Wednesday, September 10, 2008

Fall Means Candy!

What is your favorite indulgence? The pleasure of making and eating truffles, candies, and confections ranks high on a lot of lists and with Fall almost here, surely Halloween, Thanksgiving and Christmas can't be too far around the corner. Chocolate seems to rank first with its' seemingly unlimited variations of bitter, dark, milk and white chocolates, fillings, and flavorings. Through the ages, giving candy to a loved one has become the ultimate gift (other than precious jewels, that is). A trendy new dessert at receptions is the chocolate fountain with multitudes of goodies to dip in the flowing chocolate. As anyone who watches the Food Network knows, candy competitions are highly competitive with big prizes. And thank goodness, the nutritionists have decided that the flavenoids and antioxidants in chocolate are good for us!

Store bought candy pales in comparison to homemade candy. Filler ingredients in commercial chocolate candy "waters down" the intense cacoa flavor you can taste in true chocolate. Depending on where the cacao is grown also affects the true, deep flavor of chocolate. Fruity, smoky, citrusy, smoky, grassy, woody, sour, floral, and berry are words used to describe various chocolates as in wine tasting. In a way, making candy is quicker than other sweets such as pies, cakes and cookies.

With the heat here in the South, it is hard to order fine chocolate supplies until the cooler shipping weather. I have ordered some mighty fine chocolates from Chocosphere in Portland, Oregon, and I am sure there are other fine suppliers on the Internet as well. One of the most popular nuts to use in candymaking will soon be falling from local trees (pecans) so why not start thinking about your holiday candymaking with a few candy cookbooks?

Truffles, candies & confections by Carole Bloom (641.853/B) This revised and updated version of Bloom's classic candymaking book has so much information about chocolate, candymaking techniques and wonderful recipes, that you want to skip around in the book. However, take time to read everything--it is an education in itself.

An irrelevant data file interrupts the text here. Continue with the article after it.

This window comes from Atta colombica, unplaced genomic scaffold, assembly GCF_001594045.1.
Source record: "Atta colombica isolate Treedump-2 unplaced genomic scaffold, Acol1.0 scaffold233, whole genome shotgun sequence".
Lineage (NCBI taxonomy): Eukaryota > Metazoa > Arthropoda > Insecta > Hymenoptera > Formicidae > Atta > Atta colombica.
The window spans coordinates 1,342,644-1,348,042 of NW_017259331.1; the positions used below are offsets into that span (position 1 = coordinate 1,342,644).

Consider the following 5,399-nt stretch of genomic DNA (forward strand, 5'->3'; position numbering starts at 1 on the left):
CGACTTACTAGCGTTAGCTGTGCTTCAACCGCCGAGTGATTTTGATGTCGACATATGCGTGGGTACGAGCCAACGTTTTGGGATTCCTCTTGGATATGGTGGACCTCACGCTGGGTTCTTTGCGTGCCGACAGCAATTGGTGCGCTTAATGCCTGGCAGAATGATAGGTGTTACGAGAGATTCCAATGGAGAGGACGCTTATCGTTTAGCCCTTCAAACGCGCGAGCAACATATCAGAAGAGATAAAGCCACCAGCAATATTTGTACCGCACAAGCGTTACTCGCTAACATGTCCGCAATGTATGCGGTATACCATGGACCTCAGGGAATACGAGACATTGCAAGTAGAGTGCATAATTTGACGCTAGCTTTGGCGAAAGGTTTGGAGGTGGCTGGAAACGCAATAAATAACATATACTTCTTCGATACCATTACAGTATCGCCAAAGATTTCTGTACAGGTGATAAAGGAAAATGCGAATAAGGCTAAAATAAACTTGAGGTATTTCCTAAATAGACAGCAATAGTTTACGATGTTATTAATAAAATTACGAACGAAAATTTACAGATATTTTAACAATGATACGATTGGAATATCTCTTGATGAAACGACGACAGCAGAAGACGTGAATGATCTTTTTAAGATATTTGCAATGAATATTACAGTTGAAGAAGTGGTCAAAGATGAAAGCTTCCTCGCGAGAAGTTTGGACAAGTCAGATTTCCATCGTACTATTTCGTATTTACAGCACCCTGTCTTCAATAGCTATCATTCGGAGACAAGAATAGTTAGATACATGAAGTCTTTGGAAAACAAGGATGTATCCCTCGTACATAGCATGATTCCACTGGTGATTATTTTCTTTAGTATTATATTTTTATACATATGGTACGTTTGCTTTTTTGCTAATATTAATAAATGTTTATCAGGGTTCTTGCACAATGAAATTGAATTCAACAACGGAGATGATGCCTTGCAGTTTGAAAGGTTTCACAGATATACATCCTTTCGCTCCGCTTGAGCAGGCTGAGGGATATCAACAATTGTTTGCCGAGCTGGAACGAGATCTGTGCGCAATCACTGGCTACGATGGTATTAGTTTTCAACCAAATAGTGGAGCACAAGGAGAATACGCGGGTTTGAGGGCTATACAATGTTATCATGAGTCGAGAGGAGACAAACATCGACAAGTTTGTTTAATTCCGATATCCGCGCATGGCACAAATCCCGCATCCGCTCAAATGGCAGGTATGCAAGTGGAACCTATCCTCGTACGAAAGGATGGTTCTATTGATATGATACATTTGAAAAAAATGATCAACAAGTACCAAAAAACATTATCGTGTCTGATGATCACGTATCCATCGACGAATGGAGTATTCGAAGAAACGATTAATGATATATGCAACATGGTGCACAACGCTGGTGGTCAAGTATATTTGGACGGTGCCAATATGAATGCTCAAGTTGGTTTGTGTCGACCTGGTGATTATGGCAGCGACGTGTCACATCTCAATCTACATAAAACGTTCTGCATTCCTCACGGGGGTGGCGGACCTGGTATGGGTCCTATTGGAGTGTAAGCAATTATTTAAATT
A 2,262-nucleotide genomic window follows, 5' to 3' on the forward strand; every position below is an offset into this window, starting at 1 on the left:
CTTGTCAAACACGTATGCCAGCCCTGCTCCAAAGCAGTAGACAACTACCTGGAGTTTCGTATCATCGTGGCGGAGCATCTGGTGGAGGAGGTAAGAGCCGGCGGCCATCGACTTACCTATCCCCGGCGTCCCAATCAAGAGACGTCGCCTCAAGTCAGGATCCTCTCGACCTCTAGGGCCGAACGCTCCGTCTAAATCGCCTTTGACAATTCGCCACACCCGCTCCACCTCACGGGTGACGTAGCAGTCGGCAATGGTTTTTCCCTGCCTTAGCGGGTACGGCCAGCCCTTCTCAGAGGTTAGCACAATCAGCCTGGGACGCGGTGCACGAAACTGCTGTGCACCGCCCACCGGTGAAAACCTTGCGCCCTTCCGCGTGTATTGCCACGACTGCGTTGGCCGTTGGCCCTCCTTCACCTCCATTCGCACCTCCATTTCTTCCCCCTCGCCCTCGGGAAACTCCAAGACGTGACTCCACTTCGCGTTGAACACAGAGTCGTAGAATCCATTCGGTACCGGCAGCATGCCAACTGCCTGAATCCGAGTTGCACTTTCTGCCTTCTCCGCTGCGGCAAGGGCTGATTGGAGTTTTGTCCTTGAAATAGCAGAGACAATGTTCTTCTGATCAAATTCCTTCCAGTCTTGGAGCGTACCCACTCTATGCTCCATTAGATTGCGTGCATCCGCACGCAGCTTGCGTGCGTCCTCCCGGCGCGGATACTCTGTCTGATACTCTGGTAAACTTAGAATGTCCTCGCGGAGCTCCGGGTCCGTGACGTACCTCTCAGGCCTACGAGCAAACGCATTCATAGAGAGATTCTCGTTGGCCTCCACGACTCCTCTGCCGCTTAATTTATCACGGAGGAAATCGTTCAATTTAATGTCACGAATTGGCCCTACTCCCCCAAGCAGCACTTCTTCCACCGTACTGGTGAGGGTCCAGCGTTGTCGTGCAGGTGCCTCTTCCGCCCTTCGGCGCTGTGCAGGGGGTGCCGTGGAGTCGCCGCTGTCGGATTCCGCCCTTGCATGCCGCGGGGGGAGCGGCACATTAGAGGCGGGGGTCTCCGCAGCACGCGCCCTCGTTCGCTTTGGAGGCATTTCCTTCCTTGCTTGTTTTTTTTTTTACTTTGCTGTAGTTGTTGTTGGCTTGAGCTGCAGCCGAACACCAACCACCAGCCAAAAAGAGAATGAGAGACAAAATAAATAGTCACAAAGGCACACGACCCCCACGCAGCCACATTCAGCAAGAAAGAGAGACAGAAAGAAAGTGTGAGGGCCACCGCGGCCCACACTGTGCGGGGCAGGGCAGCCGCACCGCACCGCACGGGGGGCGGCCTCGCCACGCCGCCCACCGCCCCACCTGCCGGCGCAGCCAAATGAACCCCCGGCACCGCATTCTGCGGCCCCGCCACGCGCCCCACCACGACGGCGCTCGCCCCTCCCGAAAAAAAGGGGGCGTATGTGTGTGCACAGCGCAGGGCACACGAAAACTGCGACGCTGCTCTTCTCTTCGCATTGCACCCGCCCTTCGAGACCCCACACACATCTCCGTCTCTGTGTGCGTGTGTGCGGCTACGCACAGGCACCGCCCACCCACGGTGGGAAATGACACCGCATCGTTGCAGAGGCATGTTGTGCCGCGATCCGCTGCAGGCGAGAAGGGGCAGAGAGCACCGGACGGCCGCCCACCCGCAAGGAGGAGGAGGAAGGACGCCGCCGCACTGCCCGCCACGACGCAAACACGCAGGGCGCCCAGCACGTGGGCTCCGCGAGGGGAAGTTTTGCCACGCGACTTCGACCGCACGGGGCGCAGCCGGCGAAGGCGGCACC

Making Artisan Chocolates by Andrew Garrison Shotts (641.853/S) Have you ever tried Peppered Pineapple Chocolate? Or Honey Thyme Truffles? Andrew Shotts brings to candymaking exciting new flavor combinations. His company, Garrison Confections, creates 60 new flavors a year. This book has beautiful photographs which not only showcase the recipes but techniques as well. He even throws in a few fun recipes for cookies and drinks in the last chapter.

The Ultimate Candy Book by Bruce Weinstein (641.853/W) The ultimate sweet tooth cookbook, Weinstein includes over 700 quick and easy, soft and chewy, hard and crunchy sweets and treats. A very useful section is the list of suggested treats for specific occasions and holidays. This book is not as much about techniques and ingredients as the first two cookbooks but more about the recipes themselves with a wider variety of sweets than just serious chocolate candy.

Who Wants Candy? by Jane Sharrock (641.853/S) Here are all the old-time favorite candy recipes as well as new flavor treats. From fudge to rum balls to taffy to marshmallows, just reading this cookbook will bring back memories of childhood.

Two other candy cookbooks which bear a look:
Nancy's Candy Cookbook by Nancy Shipman (641.853/S)
How to Make Candy by Marilyn Myerly (641.853/M)


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